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Numark TTUSB turntable volume problems, How to increase the volume of converting vinyl
chipdominator
post Feb 7 2010, 13:07
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Hello there,
I have converted some vinlys to my mac and then burnt them to a CD, but the sound volume on the CD is very low, different to a CD that you buy from the shop. Does anyone know how to increase the sound when you burn a CD or convert from vinly to the PC. THanks in advance regards.
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AndyH-ha
post Feb 7 2010, 23:41
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There are several different factors involved. If these are older phonograph records, they are not mastered to the same butchered standards as current pop and rock. You will need some significant skill (and the software wherein to use that skill) to approach those standards. Look up “the loudness war” if you are new to the topic.

The peak level of what you record into your computer may be quite low because of the nature of the your recording chain. A pre-amplifier in between RIAA phono preamp and soundcard might make a big difference.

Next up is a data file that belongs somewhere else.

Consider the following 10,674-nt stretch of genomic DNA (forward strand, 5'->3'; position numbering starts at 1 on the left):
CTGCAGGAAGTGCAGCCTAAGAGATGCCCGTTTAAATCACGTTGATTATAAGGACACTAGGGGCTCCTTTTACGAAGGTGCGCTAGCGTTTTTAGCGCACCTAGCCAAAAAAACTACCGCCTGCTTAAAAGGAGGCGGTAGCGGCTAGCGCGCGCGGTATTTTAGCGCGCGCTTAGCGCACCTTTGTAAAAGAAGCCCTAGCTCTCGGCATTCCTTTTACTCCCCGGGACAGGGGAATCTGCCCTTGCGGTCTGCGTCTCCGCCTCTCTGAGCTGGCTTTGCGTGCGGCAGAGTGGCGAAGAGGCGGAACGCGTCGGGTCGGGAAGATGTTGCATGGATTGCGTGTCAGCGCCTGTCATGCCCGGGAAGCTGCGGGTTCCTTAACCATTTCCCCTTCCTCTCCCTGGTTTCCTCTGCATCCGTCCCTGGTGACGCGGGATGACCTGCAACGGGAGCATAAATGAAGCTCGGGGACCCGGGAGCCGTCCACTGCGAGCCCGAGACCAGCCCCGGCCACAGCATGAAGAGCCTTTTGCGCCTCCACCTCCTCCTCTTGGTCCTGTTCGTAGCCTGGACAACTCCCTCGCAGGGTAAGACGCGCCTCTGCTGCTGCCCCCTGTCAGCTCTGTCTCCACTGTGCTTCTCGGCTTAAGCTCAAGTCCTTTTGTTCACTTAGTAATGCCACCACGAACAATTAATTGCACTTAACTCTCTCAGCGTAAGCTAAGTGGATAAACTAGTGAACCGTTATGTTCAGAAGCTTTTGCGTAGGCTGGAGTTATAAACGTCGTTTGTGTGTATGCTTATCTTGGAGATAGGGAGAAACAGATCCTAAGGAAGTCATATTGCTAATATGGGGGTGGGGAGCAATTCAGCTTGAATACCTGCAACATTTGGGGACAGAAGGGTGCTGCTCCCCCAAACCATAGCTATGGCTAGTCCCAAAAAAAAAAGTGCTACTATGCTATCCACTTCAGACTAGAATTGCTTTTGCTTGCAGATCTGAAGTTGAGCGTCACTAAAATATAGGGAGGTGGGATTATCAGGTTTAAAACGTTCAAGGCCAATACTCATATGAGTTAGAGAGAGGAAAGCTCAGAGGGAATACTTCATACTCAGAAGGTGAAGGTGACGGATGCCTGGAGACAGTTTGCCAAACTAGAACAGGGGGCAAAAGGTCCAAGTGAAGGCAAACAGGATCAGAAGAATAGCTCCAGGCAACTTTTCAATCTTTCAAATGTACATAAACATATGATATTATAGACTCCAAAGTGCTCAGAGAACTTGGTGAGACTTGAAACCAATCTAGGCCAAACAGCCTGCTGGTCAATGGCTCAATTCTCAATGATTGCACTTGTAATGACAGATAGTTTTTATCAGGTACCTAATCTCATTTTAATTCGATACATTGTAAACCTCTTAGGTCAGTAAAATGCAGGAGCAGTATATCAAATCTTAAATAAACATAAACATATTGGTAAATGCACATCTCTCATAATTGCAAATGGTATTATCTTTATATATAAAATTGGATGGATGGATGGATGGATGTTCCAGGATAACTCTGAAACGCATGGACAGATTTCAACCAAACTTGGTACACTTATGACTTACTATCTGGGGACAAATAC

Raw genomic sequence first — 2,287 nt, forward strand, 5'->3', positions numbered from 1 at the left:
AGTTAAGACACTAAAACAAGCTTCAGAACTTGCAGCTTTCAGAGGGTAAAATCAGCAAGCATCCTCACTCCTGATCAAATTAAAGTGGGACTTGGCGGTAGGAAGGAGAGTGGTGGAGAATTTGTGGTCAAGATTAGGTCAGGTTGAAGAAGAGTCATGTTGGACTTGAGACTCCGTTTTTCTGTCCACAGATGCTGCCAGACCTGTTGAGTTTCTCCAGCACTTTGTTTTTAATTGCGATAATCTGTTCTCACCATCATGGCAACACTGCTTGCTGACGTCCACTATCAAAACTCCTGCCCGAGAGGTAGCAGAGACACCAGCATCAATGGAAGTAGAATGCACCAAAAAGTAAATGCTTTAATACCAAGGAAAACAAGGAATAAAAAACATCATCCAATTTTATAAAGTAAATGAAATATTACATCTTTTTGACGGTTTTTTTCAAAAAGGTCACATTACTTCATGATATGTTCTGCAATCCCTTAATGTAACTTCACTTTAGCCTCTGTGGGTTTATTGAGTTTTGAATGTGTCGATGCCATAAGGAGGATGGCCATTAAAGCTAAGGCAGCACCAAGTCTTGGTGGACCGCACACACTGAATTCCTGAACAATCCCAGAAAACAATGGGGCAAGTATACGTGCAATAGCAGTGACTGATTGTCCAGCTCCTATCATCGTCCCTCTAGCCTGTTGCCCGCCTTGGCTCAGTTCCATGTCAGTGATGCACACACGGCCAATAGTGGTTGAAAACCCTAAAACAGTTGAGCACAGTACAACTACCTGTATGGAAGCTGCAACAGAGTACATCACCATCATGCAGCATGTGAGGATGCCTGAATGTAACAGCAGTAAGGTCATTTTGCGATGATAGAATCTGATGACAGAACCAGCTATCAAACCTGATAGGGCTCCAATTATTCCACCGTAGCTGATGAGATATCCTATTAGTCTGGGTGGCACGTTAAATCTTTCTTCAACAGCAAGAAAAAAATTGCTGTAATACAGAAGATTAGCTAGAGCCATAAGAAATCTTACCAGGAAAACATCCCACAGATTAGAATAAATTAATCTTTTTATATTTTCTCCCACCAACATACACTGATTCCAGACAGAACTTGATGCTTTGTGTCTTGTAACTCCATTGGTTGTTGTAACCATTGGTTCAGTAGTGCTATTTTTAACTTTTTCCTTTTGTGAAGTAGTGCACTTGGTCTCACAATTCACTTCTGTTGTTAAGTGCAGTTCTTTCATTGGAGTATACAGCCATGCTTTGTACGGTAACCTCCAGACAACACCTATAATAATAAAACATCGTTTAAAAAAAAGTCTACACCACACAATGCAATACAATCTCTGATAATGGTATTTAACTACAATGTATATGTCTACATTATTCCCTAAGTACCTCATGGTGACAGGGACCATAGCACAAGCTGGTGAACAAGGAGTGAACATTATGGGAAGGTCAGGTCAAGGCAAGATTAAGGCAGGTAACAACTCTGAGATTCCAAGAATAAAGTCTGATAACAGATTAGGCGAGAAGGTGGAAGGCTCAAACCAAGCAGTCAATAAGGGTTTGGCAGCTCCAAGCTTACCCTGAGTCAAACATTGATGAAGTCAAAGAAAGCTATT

Another way to get pretty much the same result is to apply amplification to the recorded file before writing it to CD-R. Most audio editors can do this easily. There are also a number of stand-alone utilities that will achieve the same result. Some people believe there is some magic in some of these utilities because they only change the result that is written to your CD-R, not the source file, but what ends up on the CD is the same either way.

The result of either of these two simple amplifications is the same as turning up the volume on your listening equipment, except that some small players may not have enough amplification power to achieve comparable results. The dynamic range of the audio will remain the same as on the analogue source.

In-between simple amplification, either pre-digital or after recording, and attempts at complete re-mastering (which you can’t fully accomplish because you don’t have the original source that went into making the LP) is applying some digital transformations such as compression, limiting, and selective EQing. For this, patience, experience, skill, decent software, and good studio-like monitoring are necessary. Since you are asking the question, you probably don’t have these, so the results you (may) want will only come from the determination to put in the time (and money) to become expert enough to suit your tastes.
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chipdominator
post Feb 8 2010, 00:23
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Hi AndyH-Ha

Thanks for the info, I will try at least to start with an audio editor and see how it goes. My brother mentioned a pre-amp to me last night as well. so will look into that as well.